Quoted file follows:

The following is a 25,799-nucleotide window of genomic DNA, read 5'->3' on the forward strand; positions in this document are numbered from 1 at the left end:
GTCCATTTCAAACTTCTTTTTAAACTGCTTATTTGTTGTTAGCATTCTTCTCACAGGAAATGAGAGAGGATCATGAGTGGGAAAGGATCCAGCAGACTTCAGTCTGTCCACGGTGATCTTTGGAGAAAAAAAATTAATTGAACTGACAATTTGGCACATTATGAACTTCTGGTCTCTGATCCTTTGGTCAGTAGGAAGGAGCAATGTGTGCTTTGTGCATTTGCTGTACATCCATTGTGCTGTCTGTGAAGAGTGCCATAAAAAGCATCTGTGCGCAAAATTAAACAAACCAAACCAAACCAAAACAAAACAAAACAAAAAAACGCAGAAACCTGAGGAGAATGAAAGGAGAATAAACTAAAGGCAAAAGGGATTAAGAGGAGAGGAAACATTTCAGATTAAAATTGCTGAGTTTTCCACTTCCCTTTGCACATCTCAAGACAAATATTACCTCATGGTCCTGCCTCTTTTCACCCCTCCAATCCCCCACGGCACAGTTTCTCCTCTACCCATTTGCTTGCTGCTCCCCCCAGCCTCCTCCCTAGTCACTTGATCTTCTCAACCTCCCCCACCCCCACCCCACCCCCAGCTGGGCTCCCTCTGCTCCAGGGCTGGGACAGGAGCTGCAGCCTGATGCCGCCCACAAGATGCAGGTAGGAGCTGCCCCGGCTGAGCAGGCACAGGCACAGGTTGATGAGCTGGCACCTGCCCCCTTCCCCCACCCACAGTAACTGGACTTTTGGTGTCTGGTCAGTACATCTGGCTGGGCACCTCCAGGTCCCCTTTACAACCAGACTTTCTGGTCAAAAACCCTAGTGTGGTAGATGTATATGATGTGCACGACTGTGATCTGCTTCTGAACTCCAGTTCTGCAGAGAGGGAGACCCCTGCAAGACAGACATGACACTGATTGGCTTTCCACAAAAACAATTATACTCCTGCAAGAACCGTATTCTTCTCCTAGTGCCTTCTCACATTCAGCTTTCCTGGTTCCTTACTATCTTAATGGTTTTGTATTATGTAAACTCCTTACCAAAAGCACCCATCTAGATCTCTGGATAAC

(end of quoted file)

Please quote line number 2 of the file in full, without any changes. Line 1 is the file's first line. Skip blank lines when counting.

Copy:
GTCCATTTCAAACTTCTTTTTAAACTGCTTATTTGTTGTTAGCATTCTTCTCACAGGAAATGAGAGAGGATCATGAGTGGGAAAGGATCCAGCAGACTTCAGTCTGTCCACGGTGATCTTTGGAGAAAAAAAATTAATTGAACTGACAATTTGGCACATTATGAACTTCTGGTCTCTGATCCTTTGGTCAGTAGGAAGGAGCAATGTGTGCTTTGTGCATTTGCTGTACATCCATTGTGCTGTCTGTGAAGAGTGCCATAAAAAGCATCTGTGCGCAAAATTAAACAAACCAAACCAAACCAAAACAAAACAAAACAAAAAAACGCAGAAACCTGAGGAGAATGAAAGGAGAATAAACTAAAGGCAAAAGGGATTAAGAGGAGAGGAAACATTTCAGATTAAAATTGCTGAGTTTTCCACTTCCCTTTGCACATCTCAAGACAAATATTACCTCATGGTCCTGCCTCTTTTCACCCCTCCAATCCCCCACGGCACAGTTTCTCCTCTACCCATTTGCTTGCTGCTCCCCCCAGCCTCCTCCCTAGTCACTTGATCTTCTCAACCTCCCCCACCCCCACCCCACCCCCAGCTGGGCTCCCTCTGCTCCAGGGCTGGGACAGGAGCTGCAGCCTGATGCCGCCCACAAGATGCAGGTAGGAGCTGCCCCGGCTGAGCAGGCACAGGCACAGGTTGATGAGCTGGCACCTGCCCCCTTCCCCCACCCACAGTAACTGGACTTTTGGTGTCTGGTCAGTACATCTGGCTGGGCACCTCCAGGTCCCCTTTACAACCAGACTTTCTGGTCAAAAACCCTAGTGTGGTAGATGTATATGATGTGCACGACTGTGATCTGCTTCTGAACTCCAGTTCTGCAGAGAGGGAGACCCCTGCAAGACAGACATGACACTGATTGGCTTTCCACAAAAACAATTATACTCCTGCAAGAACCGTATTCTTCTCCTAGTGCCTTCTCACATTCAGCTTTCCTGGTTCCTTACTATCTTAATGGTTTTGTATTATGTAAACTCCTTACCAAAAGCACCCATCTAGATCTCTGGATAAC